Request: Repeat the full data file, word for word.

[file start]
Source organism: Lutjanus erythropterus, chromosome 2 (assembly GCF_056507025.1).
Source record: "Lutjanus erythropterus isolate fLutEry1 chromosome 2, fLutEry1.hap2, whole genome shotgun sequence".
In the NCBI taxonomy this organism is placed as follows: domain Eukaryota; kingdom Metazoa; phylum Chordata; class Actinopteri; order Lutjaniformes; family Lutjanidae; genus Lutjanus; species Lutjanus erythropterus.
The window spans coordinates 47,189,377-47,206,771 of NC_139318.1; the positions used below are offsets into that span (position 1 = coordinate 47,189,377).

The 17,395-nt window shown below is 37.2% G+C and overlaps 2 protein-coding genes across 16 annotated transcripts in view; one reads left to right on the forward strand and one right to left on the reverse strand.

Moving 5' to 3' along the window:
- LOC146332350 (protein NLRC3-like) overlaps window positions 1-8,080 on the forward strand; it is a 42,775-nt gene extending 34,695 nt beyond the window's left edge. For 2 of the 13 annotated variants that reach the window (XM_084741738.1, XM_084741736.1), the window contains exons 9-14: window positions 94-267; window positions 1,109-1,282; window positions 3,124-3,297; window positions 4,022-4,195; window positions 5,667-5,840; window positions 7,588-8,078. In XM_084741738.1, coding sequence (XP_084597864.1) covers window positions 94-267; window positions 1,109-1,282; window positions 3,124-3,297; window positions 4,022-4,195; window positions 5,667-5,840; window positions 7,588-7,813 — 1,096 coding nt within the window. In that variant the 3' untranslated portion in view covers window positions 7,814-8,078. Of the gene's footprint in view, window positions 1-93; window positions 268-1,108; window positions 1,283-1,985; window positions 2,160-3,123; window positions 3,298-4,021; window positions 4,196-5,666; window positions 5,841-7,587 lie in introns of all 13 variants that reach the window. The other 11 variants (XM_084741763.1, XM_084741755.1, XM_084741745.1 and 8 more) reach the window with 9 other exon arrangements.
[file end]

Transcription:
Source organism: Lutjanus erythropterus, chromosome 2 (assembly GCF_056507025.1).
Source record: "Lutjanus erythropterus isolate fLutEry1 chromosome 2, fLutEry1.hap2, whole genome shotgun sequence".
In the NCBI taxonomy this organism is placed as follows: domain Eukaryota; kingdom Metazoa; phylum Chordata; class Actinopteri; order Lutjaniformes; family Lutjanidae; genus Lutjanus; species Lutjanus erythropterus.
The window spans coordinates 47,189,377-47,206,771 of NC_139318.1; the positions used below are offsets into that span (position 1 = coordinate 47,189,377).

The 17,395-nt window shown below is 37.2% G+C and overlaps 2 protein-coding genes across 16 annotated transcripts in view; one reads left to right on the forward strand and one right to left on the reverse strand.

Moving 5' to 3' along the window:
- LOC146332350 (protein NLRC3-like) overlaps window positions 1-8,080 on the forward strand; it is a 42,775-nt gene extending 34,695 nt beyond the window's left edge. For 2 of the 13 annotated variants that reach the window (XM_084741738.1, XM_084741736.1), the window contains exons 9-14: window positions 94-267; window positions 1,109-1,282; window positions 3,124-3,297; window positions 4,022-4,195; window positions 5,667-5,840; window positions 7,588-8,078. In XM_084741738.1, coding sequence (XP_084597864.1) covers window positions 94-267; window positions 1,109-1,282; window positions 3,124-3,297; window positions 4,022-4,195; window positions 5,667-5,840; window positions 7,588-7,813 — 1,096 coding nt within the window. In that variant the 3' untranslated portion in view covers window positions 7,814-8,078. Of the gene's footprint in view, window positions 1-93; window positions 268-1,108; window positions 1,283-1,985; window positions 2,160-3,123; window positions 3,298-4,021; window positions 4,196-5,666; window positions 5,841-7,587 lie in introns of all 13 variants that reach the window. The other 11 variants (XM_084741763.1, XM_084741755.1, XM_084741745.1 and 8 more) reach the window with 9 other exon arrangements.